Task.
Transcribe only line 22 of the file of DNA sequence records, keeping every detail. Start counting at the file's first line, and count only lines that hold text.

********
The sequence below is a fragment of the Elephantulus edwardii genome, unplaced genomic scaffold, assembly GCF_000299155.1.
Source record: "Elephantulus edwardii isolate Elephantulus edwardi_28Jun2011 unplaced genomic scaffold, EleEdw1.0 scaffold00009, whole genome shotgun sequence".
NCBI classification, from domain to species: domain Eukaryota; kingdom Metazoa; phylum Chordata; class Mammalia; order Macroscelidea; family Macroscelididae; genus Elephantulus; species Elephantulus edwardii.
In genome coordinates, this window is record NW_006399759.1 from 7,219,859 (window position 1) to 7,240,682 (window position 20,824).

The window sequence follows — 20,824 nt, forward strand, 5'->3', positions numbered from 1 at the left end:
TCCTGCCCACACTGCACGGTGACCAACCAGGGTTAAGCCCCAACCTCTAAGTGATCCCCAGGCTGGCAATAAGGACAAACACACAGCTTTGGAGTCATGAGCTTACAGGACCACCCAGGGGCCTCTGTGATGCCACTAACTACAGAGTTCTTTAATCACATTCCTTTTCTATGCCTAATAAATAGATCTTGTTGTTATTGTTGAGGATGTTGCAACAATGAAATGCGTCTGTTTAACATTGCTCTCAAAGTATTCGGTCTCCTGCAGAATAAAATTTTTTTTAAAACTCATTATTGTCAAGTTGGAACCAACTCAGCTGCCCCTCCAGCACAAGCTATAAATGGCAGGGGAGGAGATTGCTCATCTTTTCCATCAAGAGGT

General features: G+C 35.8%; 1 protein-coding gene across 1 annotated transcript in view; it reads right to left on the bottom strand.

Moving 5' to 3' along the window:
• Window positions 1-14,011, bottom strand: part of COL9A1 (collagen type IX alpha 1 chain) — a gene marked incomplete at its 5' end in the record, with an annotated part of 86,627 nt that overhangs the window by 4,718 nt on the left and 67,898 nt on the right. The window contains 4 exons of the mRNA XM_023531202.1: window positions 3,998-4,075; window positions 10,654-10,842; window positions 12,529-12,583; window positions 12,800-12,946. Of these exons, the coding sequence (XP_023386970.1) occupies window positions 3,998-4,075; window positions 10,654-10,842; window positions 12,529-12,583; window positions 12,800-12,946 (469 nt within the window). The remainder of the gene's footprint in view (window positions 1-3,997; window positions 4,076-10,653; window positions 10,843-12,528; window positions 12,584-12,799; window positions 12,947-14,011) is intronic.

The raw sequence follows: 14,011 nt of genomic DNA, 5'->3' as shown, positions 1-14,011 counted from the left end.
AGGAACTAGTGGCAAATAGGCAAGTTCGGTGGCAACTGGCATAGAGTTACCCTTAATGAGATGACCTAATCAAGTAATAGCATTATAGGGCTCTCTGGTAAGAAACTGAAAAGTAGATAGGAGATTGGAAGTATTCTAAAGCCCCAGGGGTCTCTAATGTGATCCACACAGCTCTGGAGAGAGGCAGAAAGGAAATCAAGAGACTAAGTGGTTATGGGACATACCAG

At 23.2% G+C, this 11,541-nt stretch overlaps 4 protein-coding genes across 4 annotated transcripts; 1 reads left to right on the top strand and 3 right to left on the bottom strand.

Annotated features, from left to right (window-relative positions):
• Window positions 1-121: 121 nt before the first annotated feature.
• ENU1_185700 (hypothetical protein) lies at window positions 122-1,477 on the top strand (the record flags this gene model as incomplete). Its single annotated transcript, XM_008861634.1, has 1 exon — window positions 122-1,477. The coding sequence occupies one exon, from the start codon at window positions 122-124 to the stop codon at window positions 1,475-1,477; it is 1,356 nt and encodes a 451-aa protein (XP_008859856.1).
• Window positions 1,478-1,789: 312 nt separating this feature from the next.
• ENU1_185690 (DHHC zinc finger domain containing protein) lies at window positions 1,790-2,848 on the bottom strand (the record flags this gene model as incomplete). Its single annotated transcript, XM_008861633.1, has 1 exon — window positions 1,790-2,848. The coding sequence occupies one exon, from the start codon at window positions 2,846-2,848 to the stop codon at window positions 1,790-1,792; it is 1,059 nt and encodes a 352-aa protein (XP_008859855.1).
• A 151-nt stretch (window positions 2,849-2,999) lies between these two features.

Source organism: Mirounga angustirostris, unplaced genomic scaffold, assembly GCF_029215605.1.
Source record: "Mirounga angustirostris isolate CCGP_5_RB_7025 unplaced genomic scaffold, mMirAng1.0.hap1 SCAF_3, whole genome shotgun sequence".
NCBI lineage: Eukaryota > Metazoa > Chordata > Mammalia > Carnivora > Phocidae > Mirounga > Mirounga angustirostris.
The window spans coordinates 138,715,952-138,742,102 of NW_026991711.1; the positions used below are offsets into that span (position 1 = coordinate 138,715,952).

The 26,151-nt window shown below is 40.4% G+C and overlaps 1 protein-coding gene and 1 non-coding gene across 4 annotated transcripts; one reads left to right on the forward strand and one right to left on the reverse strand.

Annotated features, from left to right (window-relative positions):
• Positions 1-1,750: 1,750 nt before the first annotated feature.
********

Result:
The window spans coordinates 138,715,952-138,742,102 of NW_026991711.1; the positions used below are offsets into that span (position 1 = coordinate 138,715,952).